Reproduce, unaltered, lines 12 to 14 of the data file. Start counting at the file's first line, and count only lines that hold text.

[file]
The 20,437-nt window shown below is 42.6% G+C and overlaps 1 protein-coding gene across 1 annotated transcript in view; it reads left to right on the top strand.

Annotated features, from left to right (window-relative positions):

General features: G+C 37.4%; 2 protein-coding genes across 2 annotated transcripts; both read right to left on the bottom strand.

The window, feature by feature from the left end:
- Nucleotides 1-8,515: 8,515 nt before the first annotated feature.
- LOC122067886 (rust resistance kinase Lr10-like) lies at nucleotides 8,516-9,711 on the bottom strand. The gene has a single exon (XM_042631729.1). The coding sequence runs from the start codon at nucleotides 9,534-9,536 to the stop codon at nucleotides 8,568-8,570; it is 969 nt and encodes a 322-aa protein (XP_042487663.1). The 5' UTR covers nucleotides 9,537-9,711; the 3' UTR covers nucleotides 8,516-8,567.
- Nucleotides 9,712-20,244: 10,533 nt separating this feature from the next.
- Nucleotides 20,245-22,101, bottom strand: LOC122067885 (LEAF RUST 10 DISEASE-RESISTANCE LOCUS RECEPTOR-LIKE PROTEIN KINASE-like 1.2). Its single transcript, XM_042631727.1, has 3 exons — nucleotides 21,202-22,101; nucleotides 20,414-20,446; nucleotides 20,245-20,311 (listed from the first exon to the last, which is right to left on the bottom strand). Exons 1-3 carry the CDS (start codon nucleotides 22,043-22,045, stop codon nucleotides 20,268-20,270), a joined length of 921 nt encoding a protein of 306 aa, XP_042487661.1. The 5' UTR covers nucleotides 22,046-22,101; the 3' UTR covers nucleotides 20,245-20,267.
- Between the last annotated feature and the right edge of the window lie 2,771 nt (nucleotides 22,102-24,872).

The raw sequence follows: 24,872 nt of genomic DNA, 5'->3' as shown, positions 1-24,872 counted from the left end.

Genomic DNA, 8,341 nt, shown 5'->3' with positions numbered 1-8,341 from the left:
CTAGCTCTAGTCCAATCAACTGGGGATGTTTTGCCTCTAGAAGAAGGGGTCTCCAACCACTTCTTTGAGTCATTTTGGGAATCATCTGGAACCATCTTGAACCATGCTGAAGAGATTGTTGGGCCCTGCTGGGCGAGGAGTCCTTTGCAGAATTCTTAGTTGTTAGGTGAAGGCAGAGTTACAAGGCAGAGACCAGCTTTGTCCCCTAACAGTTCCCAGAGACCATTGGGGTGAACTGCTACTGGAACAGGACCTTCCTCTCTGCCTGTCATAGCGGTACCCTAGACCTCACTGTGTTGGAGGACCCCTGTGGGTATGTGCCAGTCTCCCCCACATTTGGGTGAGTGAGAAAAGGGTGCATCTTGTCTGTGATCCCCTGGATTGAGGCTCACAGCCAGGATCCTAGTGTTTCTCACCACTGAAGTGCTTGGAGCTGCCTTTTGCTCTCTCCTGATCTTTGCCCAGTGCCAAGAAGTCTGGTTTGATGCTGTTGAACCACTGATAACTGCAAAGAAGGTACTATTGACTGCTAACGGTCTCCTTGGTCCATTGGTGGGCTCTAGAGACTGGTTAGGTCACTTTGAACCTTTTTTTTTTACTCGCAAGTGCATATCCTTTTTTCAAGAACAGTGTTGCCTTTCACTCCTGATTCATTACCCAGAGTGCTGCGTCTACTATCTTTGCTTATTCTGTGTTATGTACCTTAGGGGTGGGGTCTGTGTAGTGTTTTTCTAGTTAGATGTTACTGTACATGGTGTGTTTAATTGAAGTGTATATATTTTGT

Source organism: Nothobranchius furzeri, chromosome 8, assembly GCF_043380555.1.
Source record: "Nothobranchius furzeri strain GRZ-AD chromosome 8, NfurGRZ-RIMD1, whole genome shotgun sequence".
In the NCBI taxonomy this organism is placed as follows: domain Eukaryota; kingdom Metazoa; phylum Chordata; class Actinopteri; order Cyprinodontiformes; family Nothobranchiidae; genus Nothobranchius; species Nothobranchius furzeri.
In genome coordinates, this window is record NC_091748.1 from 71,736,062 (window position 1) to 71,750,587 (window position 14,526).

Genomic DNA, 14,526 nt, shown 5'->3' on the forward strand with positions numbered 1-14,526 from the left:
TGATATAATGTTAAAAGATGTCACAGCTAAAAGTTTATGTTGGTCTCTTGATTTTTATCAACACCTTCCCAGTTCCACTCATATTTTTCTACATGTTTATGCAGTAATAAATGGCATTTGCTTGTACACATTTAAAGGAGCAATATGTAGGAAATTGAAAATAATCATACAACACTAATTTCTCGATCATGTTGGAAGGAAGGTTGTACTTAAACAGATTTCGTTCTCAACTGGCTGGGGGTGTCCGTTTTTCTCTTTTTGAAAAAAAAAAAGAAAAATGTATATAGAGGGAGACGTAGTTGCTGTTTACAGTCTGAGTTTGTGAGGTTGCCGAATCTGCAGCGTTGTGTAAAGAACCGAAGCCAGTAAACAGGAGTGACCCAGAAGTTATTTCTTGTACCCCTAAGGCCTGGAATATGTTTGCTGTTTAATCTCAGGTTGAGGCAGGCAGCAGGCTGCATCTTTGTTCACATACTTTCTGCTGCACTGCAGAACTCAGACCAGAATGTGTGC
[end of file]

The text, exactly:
CTAGCTCTAGTCCAATCAACTGGGGATGTTTTGCCTCTAGAAGAAGGGGTCTCCAACCACTTCTTTGAGTCATTTTGGGAATCATCTGGAACCATCTTGAACCATGCTGAAGAGATTGTTGGGCCCTGCTGGGCGAGGAGTCCTTTGCAGAATTCTTAGTTGTTAGGTGAAGGCAGAGTTACAAGGCAGAGACCAGCTTTGTCCCCTAACAGTTCCCAGAGACCATTGGGGTGAACTGCTACTGGAACAGGACCTTCCTCTCTGCCTGTCATAGCGGTACCCTAGACCTCACTGTGTTGGAGGACCCCTGTGGGTATGTGCCAGTCTCCCCCACATTTGGGTGAGTGAGAAAAGGGTGCATCTTGTCTGTGATCCCCTGGATTGAGGCTCACAGCCAGGATCCTAGTGTTTCTCACCACTGAAGTGCTTGGAGCTGCCTTTTGCTCTCTCCTGATCTTTGCCCAGTGCCAAGAAGTCTGGTTTGATGCTGTTGAACCACTGATAACTGCAAAGAAGGTACTATTGACTGCTAACGGTCTCCTTGGTCCATTGGTGGGCTCTAGAGACTGGTTAGGTCACTTTGAACCTTTTTTTTTTACTCGCAAGTGCATATCCTTTTTTCAAGAACAGTGTTGCCTTTCACTCCTGATTCATTACCCAGAGTGCTGCGTCTACTATCTTTGCTTATTCTGTGTTATGTACCTTAGGGGTGGGGTCTGTGTAGTGTTTTTCTAGTTAGATGTTACTGTACATGGTGTGTTTAATTGAAGTGTATATATTTTGT

Source organism: Nothobranchius furzeri, chromosome 8, assembly GCF_043380555.1.
Source record: "Nothobranchius furzeri strain GRZ-AD chromosome 8, NfurGRZ-RIMD1, whole genome shotgun sequence".